The honor recognizes those who have made significant contributions to “engineering and medicine research, practice or education” and to “the pioneering of new and developing fields of technology, making major advancements in traditional fields of medical and biological engineering, or developing/implementing innovative approaches to bioengineering education,” according to the AIMBE.
The 2022 Fellows will be formally recognized at a virtual ceremony on Friday, March 25.
Meet the Fellows
Wilfred Chen, an expert in protein engineering and synthetic biology and professor in the Department of Chemical and Biomolecular Engineering, joined UD faculty in 2011 after spending 16 years as a professor at the University of California, where he also served as presidential chair of chemical engineering. He has served in editorial roles for multiple journals, and continues to serve as an editor, associate editor or on the editorial board of several publications and has written 250 peer-reviewed studies that have been cited over 20,000 times.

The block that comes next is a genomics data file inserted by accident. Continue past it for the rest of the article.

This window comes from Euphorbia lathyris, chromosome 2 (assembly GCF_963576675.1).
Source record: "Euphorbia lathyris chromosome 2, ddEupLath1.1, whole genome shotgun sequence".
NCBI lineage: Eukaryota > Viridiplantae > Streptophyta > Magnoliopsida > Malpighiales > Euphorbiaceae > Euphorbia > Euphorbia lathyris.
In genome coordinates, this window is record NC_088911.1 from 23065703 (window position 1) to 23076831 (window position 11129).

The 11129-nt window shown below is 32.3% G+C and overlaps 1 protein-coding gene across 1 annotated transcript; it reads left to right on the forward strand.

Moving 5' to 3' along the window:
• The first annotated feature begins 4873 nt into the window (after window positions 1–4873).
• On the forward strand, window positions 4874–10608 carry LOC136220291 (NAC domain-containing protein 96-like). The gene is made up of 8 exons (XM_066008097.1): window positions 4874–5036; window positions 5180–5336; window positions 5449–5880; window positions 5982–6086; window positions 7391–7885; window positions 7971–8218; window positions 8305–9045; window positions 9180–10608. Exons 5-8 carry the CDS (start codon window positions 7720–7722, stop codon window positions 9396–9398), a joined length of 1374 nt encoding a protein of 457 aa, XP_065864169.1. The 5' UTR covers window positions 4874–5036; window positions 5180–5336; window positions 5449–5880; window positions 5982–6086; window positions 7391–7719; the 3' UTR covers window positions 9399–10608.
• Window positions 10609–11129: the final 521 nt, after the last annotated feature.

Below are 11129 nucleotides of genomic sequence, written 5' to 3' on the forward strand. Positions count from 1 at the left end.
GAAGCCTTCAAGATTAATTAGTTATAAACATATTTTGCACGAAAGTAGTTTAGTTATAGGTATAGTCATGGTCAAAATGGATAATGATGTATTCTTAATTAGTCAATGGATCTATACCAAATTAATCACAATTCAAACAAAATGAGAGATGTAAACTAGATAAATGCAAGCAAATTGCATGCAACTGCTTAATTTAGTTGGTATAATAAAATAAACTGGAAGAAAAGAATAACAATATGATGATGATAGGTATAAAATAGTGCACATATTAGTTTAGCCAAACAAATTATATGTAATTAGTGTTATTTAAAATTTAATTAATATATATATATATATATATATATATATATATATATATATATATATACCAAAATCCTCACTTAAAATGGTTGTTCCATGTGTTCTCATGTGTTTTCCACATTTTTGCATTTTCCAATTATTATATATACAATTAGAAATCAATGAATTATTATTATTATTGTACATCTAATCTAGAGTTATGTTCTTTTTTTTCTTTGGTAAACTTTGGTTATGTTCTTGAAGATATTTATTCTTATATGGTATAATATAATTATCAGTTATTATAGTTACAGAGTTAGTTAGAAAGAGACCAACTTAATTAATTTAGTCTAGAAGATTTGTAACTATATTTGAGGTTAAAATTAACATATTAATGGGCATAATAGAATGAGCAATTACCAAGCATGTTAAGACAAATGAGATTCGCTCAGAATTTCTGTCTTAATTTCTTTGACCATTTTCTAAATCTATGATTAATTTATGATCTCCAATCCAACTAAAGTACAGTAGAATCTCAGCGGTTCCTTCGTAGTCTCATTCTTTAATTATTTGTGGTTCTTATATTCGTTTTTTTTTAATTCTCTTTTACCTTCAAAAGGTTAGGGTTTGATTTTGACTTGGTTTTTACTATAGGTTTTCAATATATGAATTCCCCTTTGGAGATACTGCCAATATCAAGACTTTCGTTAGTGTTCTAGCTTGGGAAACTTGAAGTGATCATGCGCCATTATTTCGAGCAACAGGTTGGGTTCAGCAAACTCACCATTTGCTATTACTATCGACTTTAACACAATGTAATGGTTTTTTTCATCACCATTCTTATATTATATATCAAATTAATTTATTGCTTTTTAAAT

Chen described his work as looking at proteins like individual LEGO blocks and finding ways to put them together. “If I can do it correctly, they can perform the precise functions I want them to do,” he said.
The complex biomolecular engineering Chen undertakes in his lab could have broad implications on a more renewable-based “green economy,” such as finding biological systems to replace petroleum-derived chemicals, as needed to swiftly reduce greenhouse gas emissions to avoid future climate disasters. His work could also improve cancer treatment, but more work needs to be done before a new biological-based option can replace painful chemotherapy treatments.